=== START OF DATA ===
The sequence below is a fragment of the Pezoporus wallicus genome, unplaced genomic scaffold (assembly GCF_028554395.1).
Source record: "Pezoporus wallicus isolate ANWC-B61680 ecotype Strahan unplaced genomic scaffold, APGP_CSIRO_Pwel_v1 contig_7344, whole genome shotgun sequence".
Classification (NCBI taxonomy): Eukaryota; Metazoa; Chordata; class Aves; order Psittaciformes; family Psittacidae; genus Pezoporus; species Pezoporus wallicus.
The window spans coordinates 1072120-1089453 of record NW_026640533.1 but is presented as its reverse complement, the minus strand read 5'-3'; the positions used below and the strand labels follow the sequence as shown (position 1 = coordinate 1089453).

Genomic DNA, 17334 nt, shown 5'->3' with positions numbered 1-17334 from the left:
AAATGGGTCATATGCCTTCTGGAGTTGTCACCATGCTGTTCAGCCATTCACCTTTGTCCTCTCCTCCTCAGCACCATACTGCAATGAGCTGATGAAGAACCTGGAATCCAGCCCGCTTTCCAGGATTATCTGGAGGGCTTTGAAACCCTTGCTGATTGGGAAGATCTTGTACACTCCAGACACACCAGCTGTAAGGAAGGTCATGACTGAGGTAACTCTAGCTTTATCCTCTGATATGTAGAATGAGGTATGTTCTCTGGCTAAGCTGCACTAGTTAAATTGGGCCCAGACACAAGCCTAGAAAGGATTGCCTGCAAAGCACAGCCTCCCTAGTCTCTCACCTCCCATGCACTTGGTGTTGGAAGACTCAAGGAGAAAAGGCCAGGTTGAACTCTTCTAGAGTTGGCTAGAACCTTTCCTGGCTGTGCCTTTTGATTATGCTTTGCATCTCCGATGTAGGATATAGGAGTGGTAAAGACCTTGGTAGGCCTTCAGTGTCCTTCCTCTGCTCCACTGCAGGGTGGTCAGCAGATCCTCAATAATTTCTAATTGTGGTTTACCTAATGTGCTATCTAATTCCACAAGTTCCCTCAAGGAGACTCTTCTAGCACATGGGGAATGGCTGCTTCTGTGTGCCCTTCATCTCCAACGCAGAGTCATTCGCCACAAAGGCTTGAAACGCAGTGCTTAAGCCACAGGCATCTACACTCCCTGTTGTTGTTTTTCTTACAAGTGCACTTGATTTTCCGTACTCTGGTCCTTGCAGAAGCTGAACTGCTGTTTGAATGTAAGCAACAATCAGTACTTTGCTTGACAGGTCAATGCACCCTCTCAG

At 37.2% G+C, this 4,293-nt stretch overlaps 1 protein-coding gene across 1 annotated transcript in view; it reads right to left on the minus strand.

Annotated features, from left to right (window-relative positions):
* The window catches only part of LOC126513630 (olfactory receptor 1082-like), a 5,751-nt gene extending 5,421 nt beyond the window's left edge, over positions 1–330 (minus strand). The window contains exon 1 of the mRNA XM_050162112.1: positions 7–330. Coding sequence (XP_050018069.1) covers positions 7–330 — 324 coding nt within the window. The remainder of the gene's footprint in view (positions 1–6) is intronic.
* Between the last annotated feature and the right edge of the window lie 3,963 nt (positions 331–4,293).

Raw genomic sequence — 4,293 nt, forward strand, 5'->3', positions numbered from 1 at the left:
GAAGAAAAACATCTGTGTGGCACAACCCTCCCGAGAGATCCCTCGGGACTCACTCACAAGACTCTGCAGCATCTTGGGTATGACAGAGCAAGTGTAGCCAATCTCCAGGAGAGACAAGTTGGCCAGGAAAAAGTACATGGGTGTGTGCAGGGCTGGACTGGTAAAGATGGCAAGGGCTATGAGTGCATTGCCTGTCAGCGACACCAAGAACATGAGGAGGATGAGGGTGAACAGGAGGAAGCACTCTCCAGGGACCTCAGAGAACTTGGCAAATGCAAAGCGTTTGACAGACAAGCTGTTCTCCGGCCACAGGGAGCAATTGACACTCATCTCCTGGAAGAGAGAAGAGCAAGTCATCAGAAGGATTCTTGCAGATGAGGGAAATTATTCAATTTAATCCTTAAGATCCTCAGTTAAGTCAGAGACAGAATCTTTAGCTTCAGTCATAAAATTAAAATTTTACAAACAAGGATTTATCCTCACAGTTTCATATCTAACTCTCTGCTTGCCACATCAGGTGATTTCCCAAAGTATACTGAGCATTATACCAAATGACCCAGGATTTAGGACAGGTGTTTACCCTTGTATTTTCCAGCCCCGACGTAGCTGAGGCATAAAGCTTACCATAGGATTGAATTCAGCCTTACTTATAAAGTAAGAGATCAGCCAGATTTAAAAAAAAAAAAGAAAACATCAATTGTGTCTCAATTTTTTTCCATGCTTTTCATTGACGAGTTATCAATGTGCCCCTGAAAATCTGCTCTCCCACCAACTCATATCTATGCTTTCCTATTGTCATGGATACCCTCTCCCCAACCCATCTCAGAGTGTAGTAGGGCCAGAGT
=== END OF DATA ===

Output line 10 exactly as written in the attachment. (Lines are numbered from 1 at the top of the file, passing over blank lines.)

* Between the last annotated feature and the right edge of the window lie 3,963 nt (positions 331–4,293).